"You represent the future, I represent the past," President Shimon Peres told Marco Rubio, the Republican Senator for Florida when the two met on Wednesday evening.
Peres noted that as a man of (almost) 90, he represented history whereas Rubio, as a young man represents the future.
Peres was unaware of Rubio's exact age, till the Senator told him: "I'm 41, but I feel 42." Tapped as being the possible Republican nominee in the next Presidential elections, Rubio, the son of Cuban immigrants to the US is visiting Israel for the second time. The first time a little over two years ago, was a private visit with his wife, following his election to the Senate.
"This is the city which is the spiritual capital of the world," he told Peres. On his previous visit, he added, he had not only fallen in love with Jerusalem, but with the whole country. "At a time when few things unite Democrats and Republicans in Washington, I'm pleased that Israel is one of them," said Rubio referring to remarks made earlier by Peres about the bi-partisan support that Israel has received from the US since the beginning of statehood.
Although there might be disagreements between the two parties as to what form that support should take, above all else both were committed to Israel's security, said Rubio.
"The people of Israel have a right to be safe." He pledged that Americans would continue to do everything possible to advance that aim. "Israel represents everything the US stands for," he said, citing a vibrant democracy, a vibrant economy, free markets and free enterprise, which he declared are "an example to the world".
Any visit to Israel he commented, brings anyone back to their spiritual roots. He intends to visit often he said, and in two years time will again bring his wife and their four children.
Rubico last week delivered the Republican's official response to President Barack Obama's state of the union address in which Rubio said that America was "unique" and "exceptional". Peres who read Rubio's address, agreed with him that America is indeed unique and exceptional because it gives without taking, and has found it more profitable to be generous than to create enemies. "Enemies can be very costly," said Peres, who also commended America for not keeping anything for itself when fighting in other countries, but rather giving everything back.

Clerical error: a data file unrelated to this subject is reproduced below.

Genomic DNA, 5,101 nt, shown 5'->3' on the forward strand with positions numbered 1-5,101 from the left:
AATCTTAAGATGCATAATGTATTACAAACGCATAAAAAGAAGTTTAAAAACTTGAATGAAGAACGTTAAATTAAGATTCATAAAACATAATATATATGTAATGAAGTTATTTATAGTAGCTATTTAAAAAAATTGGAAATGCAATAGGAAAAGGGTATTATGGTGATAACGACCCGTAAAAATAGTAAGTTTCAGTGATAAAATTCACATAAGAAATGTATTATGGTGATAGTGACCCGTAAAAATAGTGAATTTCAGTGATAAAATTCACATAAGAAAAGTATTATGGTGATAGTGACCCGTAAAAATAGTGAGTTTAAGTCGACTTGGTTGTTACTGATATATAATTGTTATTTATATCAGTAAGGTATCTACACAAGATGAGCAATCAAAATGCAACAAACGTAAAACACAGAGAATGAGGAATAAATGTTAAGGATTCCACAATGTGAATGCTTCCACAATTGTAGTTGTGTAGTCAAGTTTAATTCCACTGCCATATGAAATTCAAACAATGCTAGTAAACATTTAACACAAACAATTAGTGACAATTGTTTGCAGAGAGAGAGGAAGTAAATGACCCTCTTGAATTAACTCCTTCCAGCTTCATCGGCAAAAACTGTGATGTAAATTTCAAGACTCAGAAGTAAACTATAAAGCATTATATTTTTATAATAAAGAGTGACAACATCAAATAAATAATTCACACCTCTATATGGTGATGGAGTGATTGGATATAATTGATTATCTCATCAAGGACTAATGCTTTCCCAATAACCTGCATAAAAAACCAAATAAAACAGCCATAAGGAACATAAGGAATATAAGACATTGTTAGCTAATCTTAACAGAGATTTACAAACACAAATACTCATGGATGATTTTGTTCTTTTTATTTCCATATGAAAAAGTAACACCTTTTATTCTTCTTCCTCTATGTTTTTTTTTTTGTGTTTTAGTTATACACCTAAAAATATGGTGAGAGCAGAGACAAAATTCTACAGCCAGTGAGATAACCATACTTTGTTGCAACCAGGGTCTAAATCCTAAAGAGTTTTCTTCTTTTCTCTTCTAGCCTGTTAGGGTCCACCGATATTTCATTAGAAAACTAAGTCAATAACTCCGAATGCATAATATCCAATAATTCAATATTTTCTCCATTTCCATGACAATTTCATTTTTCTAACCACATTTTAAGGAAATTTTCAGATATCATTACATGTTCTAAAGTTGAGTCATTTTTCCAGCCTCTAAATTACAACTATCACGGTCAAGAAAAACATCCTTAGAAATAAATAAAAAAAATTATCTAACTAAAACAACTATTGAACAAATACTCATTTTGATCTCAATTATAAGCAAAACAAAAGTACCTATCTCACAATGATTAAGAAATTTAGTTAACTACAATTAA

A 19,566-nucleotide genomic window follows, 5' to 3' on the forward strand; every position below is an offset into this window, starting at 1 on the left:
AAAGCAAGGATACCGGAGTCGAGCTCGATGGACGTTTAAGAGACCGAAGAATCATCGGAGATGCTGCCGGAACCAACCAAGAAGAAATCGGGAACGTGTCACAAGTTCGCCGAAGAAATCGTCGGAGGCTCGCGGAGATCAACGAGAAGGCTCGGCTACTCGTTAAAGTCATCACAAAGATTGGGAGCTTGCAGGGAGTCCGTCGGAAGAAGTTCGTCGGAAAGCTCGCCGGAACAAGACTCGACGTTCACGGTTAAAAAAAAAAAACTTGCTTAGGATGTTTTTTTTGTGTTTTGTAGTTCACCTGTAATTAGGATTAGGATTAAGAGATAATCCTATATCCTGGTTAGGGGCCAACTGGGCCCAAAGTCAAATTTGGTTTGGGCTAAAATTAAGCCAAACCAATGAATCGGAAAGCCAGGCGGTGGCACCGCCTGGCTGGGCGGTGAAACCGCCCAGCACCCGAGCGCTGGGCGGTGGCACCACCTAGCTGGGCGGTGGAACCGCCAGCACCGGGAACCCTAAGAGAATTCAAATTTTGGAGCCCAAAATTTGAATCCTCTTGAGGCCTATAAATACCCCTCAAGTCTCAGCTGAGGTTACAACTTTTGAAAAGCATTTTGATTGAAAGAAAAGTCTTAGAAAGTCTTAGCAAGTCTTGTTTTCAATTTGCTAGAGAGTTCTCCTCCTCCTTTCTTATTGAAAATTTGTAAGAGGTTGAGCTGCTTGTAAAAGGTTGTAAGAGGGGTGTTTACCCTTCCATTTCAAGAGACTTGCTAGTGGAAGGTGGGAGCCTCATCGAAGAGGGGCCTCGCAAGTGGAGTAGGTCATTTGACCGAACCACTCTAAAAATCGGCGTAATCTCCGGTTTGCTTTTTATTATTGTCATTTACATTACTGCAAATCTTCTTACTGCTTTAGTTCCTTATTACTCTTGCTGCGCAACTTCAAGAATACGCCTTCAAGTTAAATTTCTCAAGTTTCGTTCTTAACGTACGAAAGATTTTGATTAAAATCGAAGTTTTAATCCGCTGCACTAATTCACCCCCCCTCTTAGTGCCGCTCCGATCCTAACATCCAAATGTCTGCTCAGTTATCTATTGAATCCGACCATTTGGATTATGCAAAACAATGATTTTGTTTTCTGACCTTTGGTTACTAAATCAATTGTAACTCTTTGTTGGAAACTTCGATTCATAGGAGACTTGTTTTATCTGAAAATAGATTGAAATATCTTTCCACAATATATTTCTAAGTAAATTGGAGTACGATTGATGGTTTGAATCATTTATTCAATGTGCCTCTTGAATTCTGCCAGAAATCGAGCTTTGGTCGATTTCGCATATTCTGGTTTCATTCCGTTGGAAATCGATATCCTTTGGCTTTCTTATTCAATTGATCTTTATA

The United States is a future oriented country where technology and science have overcome politics, said Peres.
In reviewing the overall situation in the region, Peres spoke of the need to change the Middle East, and proposed that global companies that had their beginnings in the US play a role in creating jobs that will relieve unemployment and poverty and will ultimately reduce tensions. Projects on a company to company basis without the bureaucracy of government to government will be effective not only in the creation of good products but also in the promotion of goodwill, said Peres, who attributed the root of the problems in the Middle East to the super powers. "The Middle East is a victim of the mistakes of the super powers," he said.
Peres also spoke of the eagerness with which Israel is awaiting Obama's visit, to which Rubio said that there was an across the board hope that the visit would prove productive.
As he does when meeting any American dignitary, Peres emphasized the need to resume peace negotiations with the Palestinians, something that he said was imperative for both sides in the conflict.
In the street outside, in a much larger demonstration than usual, Pollard activists were assembled with placards and banners on both sides of the street, chanting loudly in both Hebrew and English for the release of Jonathan Pollard.
Unlike demonstrations last week, where they congregated directly across the road from the entrance to the President's Residence, this time they were a fair distance away, though not by choice.
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